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Articles in regional publications that pertain to a wide range of North Carolina-related topics.

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19 results for Plants
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Record #:
2014
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North Carolina's swamps, meadows, and woodlands are home to a large number of native plants, such as bee-balm and devil's walking stick, that stand out because of their colors, shapes, and leaf structures.
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The State (NoCar F 251 S77), Vol. 61 Issue 11, Apr 1994, p16-17, il
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Record #:
4174
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Nonnative plants and animals are gaining a foothold in the state and threaten the environment. Some were purposefully introduced, while others arrived on their own. For example, purple loosestrife was introduced as an ornamental in the 1800s. In wetlands, though, loosestrife crowds out other plants and can affect nearby duck populations because its seeds are not a good food source. While some nonnative plants are good, such as corn and soybeans, others can, without their normal pests and climate limitations, grow out of control.
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Record #:
11314
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North Carolina's diverse vegetation and ecosystem are an important part of the state's appeal. Springtime marks the beginning of growth for the state as the Juneberry and Shadbush blossom. Native plants and trees such as the Dogwoods, Redbuds, and other fauna grow abundantly throughout the state. These numerous plants are an attractive element of North Carolina.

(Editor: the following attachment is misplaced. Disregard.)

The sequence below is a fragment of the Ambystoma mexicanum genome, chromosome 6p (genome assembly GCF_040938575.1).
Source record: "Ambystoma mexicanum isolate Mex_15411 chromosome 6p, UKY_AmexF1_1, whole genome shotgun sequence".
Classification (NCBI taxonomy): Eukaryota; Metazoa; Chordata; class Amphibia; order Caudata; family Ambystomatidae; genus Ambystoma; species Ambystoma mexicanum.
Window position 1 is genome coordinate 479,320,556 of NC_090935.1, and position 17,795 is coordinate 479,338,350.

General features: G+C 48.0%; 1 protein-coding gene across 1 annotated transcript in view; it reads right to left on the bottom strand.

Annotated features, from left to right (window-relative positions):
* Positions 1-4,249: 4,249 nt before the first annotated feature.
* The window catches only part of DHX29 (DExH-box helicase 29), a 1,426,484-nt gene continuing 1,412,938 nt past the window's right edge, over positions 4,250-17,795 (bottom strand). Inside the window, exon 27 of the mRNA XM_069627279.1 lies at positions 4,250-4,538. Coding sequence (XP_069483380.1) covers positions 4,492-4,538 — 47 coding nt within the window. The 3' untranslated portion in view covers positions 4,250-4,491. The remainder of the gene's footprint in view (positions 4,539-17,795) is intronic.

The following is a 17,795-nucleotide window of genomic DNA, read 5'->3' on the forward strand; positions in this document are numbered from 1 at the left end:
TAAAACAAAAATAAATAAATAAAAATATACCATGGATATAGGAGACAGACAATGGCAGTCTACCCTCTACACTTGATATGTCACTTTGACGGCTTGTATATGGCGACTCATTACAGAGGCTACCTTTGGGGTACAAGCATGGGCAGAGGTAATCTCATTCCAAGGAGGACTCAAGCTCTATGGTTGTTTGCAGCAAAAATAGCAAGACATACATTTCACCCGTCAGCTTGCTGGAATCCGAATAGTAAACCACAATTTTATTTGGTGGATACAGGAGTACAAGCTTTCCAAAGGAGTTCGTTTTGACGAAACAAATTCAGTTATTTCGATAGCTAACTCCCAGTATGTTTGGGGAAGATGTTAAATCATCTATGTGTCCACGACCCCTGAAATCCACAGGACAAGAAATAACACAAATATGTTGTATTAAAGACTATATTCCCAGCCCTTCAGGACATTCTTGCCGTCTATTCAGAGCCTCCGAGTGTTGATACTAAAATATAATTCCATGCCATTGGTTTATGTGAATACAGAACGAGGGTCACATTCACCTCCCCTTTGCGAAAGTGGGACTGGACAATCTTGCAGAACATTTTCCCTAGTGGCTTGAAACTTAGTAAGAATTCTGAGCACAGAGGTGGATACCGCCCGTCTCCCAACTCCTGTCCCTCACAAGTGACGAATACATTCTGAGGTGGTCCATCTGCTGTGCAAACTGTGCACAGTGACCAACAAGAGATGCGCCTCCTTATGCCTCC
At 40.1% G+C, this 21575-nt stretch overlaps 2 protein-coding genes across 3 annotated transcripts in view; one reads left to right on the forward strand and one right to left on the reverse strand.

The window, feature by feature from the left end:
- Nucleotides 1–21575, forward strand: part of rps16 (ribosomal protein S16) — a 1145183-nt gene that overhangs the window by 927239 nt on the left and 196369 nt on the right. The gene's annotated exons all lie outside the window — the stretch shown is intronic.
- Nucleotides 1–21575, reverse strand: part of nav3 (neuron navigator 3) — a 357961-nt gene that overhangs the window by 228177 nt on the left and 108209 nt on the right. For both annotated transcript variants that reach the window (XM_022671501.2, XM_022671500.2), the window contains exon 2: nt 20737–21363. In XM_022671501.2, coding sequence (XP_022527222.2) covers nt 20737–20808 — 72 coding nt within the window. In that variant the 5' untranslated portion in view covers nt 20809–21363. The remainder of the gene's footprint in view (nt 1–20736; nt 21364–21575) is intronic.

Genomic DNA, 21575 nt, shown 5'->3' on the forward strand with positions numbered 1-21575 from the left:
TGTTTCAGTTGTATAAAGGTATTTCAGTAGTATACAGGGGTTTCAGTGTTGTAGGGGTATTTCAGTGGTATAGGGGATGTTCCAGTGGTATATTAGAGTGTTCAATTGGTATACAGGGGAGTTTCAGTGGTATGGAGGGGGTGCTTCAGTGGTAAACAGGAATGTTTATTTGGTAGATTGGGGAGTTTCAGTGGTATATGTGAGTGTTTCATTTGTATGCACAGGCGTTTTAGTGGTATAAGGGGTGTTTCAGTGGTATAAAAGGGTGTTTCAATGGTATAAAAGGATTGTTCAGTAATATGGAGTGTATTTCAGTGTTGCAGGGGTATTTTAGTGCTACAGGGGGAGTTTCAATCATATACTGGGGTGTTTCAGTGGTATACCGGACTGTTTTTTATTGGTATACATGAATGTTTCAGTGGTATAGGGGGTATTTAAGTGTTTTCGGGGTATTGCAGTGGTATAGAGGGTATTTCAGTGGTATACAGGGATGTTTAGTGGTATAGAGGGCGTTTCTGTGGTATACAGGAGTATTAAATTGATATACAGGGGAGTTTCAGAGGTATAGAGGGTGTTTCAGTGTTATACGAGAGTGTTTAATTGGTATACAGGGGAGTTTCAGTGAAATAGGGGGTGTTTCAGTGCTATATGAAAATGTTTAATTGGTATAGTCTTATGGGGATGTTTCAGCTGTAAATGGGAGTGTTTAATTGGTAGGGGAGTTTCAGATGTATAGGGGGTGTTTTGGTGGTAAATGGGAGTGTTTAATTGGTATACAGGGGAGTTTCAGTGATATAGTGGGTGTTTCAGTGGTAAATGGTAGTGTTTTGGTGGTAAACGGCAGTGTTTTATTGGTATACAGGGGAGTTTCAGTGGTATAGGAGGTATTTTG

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The State (NoCar F 251 S77), Vol. 33 Issue 20, Mar 1966, p8-9, 38, il
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Record #:
16364
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The \"palmer Christian\" or Palma Christi is a palm tree of sorts that happens to grow unexpectedly in Bladen County, North Carolina. The Palma Christi was thought to be a charm against witchcraft and parts of its root could be used to promote quick and easy childbirth.
Record #:
26153
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Jeff Dangl, professor of biology, is trying to determine how plants fight off fungi and other invaders. He wants to find out what genes control the process, what chemicals signal those genes to set it off and to stop it.
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Endeavors (NoCar LD 3941.3 A3), Vol. 14 Issue 2, Winter 1998, p16-18, il, por Periodical Website
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Record #:
26799
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Chemists have demonstrated that a group of compounds called phyto-estrogens, found in a number of common plant species, produce in some animals the same infertile effects that the birth control pill produces in women. This discovery raises questions regarding the rate of plant extinction and implications for both humans and wildlife.
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Friend O’ Wildlife (NoCar Oversize SK 431 F74x), Vol. 28 Issue 3, Mar 1981, p11
Record #:
29915
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Slow Food Asheville picked the Cherokee Purple heirloom tomato to spotlight for its 2017 Heritage Food Project. In 1990, Craig LeHoullier of Raleigh, North Carolina, obtained and grew a packet of unnamed seeds that had been shared by the Cherokee Indians more than one-hundred years before. The tomato is purple in color and has gained a widespread fame amongst heirloom tomatoes.
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Record #:
30060